04th April 2013, www.lankabusinessonline.com
Sri Lanka should push harder on cutting peak power demand as 'average' costs are meaningless and trimming the most expensive 5.0 percent of energy has the potential to eliminate losses at Ceylon Electricity Board, a think tank has said.
About 17 percent of the generation costs of state-run Ceylon Electricity Board went towards the most expensive last five percent of energy purchased, LirneAsia, a regional think tank said in public consultation called by the Public Utilities Commission of Sri Lanka.
The CEB also spent 17 percent of its costs on the least expensive energy, which amounted to 50 percent of the total energy purchased.
"Thus, if energy purchases could be reduced by 5 per cent, it is possible that the losses of the CEB could be eliminated," LirneAsia chair Rohan Samarajiva said.
"This is the importance of managing demand. Not all the demand needs to be reduced in absolute amounts. Shifting it to off-peak, (when the sole base load coal plant, producing inexpensive energy is asked to back down) could also provide substantial relief.
"If peak demand is lowered, the overall costs of supplying electricity will be reduced."
Costs range from less than 5.0 rupees a unit of electricity for hydro to around 30 rupees for thermal energy. Average costs have been determined by the regulator at around 20 rupees based on a tariff proposal filed by the CEB, after disallowing at least three thermal plants.
Sri Lanka CEB cost curve
In a power grid where different sources of energy have different costs, 'average' costs are meaningless and are simply driven by peaks and which types of plants are used and for how long.
"The cost models that underlie the tariff proposal are based on assumptions of levels of use that may change because of the radical redesign of the tariff structure," Samarajiva said.
"If demand is lower than projected, especially at the peak, it is possible that the proposed tariff will yield excessive earnings."
Some of the most expensive power is used during the late evening peak from around 7.00 to 9.00 pm local time, when households light up and demand goes up to 2000MegaWatts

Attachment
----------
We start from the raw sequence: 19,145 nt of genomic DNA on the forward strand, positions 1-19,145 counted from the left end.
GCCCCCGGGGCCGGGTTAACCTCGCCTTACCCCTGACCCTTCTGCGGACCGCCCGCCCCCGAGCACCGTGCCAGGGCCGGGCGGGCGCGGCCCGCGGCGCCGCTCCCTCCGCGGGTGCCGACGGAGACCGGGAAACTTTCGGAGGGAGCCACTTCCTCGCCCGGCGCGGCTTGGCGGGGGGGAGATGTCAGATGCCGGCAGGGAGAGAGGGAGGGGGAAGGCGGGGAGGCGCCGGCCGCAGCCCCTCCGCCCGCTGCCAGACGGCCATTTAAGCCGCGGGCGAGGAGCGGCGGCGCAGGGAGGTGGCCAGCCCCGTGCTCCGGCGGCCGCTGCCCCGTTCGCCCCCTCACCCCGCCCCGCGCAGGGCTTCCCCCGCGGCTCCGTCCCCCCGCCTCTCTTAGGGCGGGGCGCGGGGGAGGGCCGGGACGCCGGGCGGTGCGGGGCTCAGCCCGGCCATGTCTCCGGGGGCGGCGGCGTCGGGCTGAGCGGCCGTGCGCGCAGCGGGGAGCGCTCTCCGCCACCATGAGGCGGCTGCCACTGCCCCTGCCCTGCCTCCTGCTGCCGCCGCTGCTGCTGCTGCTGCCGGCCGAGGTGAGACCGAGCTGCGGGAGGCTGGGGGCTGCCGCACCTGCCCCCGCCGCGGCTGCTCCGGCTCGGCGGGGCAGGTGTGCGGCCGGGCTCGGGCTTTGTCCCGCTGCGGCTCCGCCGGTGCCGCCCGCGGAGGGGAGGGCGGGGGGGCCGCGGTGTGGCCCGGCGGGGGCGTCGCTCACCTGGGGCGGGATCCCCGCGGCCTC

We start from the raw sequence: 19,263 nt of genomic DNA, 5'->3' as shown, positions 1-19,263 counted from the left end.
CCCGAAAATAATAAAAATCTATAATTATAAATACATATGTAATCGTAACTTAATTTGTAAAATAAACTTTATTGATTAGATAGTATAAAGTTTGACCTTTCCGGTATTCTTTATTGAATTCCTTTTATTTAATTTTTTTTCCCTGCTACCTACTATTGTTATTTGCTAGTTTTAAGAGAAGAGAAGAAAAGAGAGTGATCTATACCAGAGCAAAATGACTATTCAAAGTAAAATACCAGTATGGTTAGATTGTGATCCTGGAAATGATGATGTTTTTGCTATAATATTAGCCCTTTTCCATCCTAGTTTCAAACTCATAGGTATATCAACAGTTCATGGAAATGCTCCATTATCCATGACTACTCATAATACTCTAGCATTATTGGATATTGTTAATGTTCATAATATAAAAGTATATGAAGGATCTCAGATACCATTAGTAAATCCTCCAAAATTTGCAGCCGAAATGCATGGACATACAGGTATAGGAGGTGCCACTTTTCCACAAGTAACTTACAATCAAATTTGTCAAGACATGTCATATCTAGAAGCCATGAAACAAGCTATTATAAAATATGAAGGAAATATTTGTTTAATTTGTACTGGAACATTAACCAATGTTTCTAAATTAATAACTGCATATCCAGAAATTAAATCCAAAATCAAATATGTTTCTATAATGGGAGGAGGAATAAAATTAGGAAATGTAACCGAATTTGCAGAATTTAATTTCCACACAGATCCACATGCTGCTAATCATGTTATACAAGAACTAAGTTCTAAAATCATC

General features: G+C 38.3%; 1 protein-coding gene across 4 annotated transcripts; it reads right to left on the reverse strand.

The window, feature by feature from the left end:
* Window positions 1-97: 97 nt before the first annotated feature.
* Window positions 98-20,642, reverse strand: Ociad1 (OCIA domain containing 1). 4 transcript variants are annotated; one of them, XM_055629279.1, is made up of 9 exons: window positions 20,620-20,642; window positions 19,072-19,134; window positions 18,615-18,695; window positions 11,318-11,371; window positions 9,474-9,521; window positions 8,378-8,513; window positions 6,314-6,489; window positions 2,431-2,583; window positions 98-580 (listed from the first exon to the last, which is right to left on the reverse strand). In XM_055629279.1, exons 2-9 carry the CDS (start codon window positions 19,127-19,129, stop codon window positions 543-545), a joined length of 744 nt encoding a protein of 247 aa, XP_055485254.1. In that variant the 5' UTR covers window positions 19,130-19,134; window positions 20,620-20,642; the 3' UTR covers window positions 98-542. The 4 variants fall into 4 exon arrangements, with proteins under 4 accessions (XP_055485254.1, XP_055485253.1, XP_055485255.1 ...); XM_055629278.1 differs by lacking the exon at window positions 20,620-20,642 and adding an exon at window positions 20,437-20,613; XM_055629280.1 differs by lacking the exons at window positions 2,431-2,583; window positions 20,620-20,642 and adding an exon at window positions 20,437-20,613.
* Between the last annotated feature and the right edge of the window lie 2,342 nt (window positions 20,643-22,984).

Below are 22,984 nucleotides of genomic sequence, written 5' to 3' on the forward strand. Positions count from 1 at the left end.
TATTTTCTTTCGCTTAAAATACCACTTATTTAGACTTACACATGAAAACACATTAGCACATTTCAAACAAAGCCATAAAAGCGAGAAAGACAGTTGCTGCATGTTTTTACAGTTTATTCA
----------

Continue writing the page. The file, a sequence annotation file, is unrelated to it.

The cheapest large hydros are also used during that time as peaking plants. Hydro is also vital as load following plants to balance generation with fluctuating demand, but the most expensive energy including gas turbines are switched on at that time.
The cost of delivering power at different times therefore is radically different.
But from around midnight to early morning, when Sri Lanka's power demand plunges to about 1,000 MegaWatts, a 300MW coal plant is operated below full output to accommodate a rule that says a single plant should not be more than 20 percent of total load.
The rule has been put in place to prevent the grid from failing when a large plant goes out of the system. But sources at the CEB say the floor could now be improved to 25 percent or more with load management techniques which has been already developed.
Samarajiva said CEB could also set up a pump storage system, where late night and early morning coal power (where the incremental energy charge is around 8.30 rupees, compared to average costs of 20 rupees) water is pumped back to a reservoir.
Selling energy to India through a proposed cable could also achieve the same effect.
Sri Lanka has cascade reservoirs where such a pump storage system could be set up.
A flatter daily demand curve could substantially cut overall costs, bringing down average costs even with the existing plants.
Samarajiva says investments should be made in demand management. Investments in demand management could be the same as building completely new plants.
Samarajiva said the proposed tariffs for 2013 where, households are charged at the highest rated block instead of slabs will give an incentive to conserve energy but CEB should communicate better through mass media and text messages to tell people how to save energy.
"In particular, targeted messages printed on the electricity bill of high-consumption households stating that they are paying X rupees more than similar households have proven to be effective in several countries," Samarajiva said.
"A redesigned and more informative electricity bill appears a necessity."
Smart meters where even domestic customers could benefit by shifting activity to off-peak cheaper power (such as running a washing machine cycle), should be promoted.
"For example, it should be mandated that CEB/LECO install smart meters in all new condominium towers with immediate effect," Samarajiva said.
"Next, it should be mandated that the distributors should install smart meters in at least 50% of currently-high-consumption households (possibly defined as those using above 180 units per month) within the next 24-36 months.
"Such metering would enable subtle, yet sophisticated programs that change consumer consumption patterns."
"More importantly, such meters would also enable more sophisticated policy solutions, such as time-of-day pricing and other alternative tariff structures that enable cost-reflective pricing in the future."
CEB has already proposed low rates for the late night off-peak especially for industries, who could potentially operate a late night to morning production run.
Samarajiva said subsidies could be directed at those who most needed them, perhaps by increasing payments to the poorest Samurdhi receivers.
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